STOP PRESS: It takes 11 days for a mailed letter to travel one kilometre

TURNING BACK THE CLOCK: Pigeons played a critical part in the first and second World Wars delivering military messages in times of radio silence.
TURNING BACK THE CLOCK: Pigeons played a critical part in the first and second World Wars delivering military messages in times of radio silence.

It would be great to turn back the clock and restore the Travelling Post Office vans – known as TPOs – on trains, with 74 specially-selected mail workers sorting letters along the way.

In fact, nearly half the mail handled by post offices was sorted in the vans as the express trains steamed through the night.

When Orange had trains you could mail a letter to Sydney at the railway station up to midnight and it would be delivered the next morning.

But turn the clock forward to today and what have we got? 

A terrible service with a dollar to post a letter and up to seven days for it to be delivered or $1.50 if you want it to arrive in three or four days.

A letter posted at Orange East Post Office for an Orange Post Office box was delivered 11 days later. 

Another local letter arrived four days after it was posted, while one sent to Spring Hill took three days to get there.

And with Christmas coming, things will get worse for people who still post greeting cards.

So the TPOs have long gone but we could always look at Pigeon Post that would be much faster than snail mail.

Pigeons played a critical part in the first and second World Wars delivering military messages in times of radio silence and heading the list was one named William of Orange who was awarded the prestigious Dickin Medal, the animal equivalent of the Victoria Cross, for actions of gallantry.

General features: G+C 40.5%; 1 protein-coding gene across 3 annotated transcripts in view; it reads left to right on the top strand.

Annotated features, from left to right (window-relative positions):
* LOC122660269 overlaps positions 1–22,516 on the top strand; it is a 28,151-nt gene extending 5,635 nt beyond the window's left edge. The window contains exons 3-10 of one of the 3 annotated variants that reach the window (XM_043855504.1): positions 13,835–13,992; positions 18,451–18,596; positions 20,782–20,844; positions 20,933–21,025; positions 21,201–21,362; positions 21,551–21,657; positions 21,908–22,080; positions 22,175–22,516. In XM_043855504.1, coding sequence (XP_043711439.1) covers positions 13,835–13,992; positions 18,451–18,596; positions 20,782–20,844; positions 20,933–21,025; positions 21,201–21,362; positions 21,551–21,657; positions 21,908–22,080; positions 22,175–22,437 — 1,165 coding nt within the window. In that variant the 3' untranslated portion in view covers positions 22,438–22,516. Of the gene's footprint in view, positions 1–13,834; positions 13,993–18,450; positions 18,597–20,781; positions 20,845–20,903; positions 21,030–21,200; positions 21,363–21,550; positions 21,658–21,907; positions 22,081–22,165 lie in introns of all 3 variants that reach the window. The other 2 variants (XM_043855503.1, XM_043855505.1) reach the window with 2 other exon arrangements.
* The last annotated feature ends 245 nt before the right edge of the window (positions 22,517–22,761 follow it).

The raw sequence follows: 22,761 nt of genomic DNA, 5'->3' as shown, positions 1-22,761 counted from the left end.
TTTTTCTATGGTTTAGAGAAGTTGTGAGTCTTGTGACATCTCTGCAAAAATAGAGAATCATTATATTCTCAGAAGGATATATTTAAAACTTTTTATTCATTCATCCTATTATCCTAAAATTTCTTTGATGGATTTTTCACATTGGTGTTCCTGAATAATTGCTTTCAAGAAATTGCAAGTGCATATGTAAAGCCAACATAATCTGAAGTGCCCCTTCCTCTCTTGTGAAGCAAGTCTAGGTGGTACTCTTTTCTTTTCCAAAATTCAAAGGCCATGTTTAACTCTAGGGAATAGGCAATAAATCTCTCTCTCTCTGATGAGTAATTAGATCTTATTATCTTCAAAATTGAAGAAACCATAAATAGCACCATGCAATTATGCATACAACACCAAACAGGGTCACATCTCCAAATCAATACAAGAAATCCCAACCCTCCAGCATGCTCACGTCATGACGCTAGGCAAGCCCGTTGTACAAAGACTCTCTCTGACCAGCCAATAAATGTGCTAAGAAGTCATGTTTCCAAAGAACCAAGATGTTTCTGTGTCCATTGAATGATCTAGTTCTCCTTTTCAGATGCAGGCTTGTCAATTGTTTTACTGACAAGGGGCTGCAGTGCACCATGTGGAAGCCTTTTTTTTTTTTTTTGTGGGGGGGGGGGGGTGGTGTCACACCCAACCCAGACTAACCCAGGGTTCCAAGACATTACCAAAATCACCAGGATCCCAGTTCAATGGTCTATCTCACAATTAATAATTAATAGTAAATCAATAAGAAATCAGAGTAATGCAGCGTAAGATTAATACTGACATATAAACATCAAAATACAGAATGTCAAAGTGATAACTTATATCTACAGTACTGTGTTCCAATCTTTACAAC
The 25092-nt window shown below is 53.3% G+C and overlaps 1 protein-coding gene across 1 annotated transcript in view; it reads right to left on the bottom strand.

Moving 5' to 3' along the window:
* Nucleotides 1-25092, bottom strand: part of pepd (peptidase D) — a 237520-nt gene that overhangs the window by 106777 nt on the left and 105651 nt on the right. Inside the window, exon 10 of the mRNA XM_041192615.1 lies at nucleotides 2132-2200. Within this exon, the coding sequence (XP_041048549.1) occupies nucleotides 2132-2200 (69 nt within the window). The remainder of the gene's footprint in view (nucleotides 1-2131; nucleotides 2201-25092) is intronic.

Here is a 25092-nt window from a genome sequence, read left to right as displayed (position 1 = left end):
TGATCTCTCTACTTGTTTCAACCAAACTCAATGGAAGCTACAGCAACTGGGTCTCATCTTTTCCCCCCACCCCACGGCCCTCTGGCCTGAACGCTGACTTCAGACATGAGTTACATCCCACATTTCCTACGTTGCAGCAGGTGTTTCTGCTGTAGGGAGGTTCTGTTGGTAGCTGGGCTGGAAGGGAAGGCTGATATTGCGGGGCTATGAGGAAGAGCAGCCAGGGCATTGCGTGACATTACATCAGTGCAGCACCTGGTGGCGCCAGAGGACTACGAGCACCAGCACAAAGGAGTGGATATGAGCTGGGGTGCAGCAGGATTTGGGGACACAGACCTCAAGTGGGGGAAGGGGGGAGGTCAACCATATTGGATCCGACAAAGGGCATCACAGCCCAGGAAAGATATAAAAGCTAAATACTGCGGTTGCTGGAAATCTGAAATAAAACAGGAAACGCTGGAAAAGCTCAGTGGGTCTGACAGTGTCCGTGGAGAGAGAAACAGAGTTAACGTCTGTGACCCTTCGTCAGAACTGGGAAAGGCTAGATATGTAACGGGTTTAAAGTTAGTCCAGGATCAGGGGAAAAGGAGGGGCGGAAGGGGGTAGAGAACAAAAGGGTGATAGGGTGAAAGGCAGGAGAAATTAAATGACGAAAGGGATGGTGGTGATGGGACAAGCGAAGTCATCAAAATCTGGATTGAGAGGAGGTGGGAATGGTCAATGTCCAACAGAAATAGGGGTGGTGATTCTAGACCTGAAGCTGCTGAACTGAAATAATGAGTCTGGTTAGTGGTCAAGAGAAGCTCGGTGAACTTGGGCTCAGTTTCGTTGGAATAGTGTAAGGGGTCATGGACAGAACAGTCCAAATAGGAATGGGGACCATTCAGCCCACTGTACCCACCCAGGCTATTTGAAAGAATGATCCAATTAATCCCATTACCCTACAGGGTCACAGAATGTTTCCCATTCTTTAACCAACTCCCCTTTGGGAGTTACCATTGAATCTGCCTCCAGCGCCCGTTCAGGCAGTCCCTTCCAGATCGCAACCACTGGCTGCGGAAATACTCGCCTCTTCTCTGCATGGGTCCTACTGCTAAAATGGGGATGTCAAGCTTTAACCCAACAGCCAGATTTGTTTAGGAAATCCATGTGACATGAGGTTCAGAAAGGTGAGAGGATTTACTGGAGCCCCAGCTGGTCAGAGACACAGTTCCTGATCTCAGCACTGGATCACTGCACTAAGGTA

German forces had cut off British and Polish troops trying to take a bridge in the Dutch town of Arnhem and their radio communications had failed.

They were in desperate need of airborne support so they attached a message to William of Orange’s leg and he flew in darkness the 400 kilometres back to his loft in Knutsford, Cheshire, in an amazing four hours, 25 minutes.

Compare that with 11 days from Orange East to Orange CBD.

So why is it all so difficult to deliver a bloody letter? It’s called modern technology. Let’s bring back a pigeon or two or the TPO.

GIVING HOONS A SPRAY AT THE TIME OF OFFENCE

HOONS have again been busy leaving lots of long strips of rubber everywhere on Orange streets as they do noisy late-night doughnuts and burnouts in their rust-bucket cars.

They’re a dangerous annoyance we can do without and should be caught and dealt with by police, who can suspend a driver’s licence on the spot for a burnout or street racing. There’s also an $1100 fine.

The same penalties can apply to passengers who willingly take part or take photographs of hoon activity.

Unless people see them, these idiots are hard to catch but hoon drivers are being stopped in their tracks in parts of Melbourne’s north under a new initiative that’s shredding their tyres.

Victoria Police and Hume Council have put down a new technology spray-on coarse seal on several road surfaces identified by police as hoon hot spots to deter dangerous driving.

The surface makes it difficult for a driver to spin the wheels but if he does, the surface spray can burn the rubber off the tyres and destroy them, although motorists who drive normally aren’t affected by the anti-hoon surface.

We need something like that here because the cops never seem to catch anyone doing burnouts.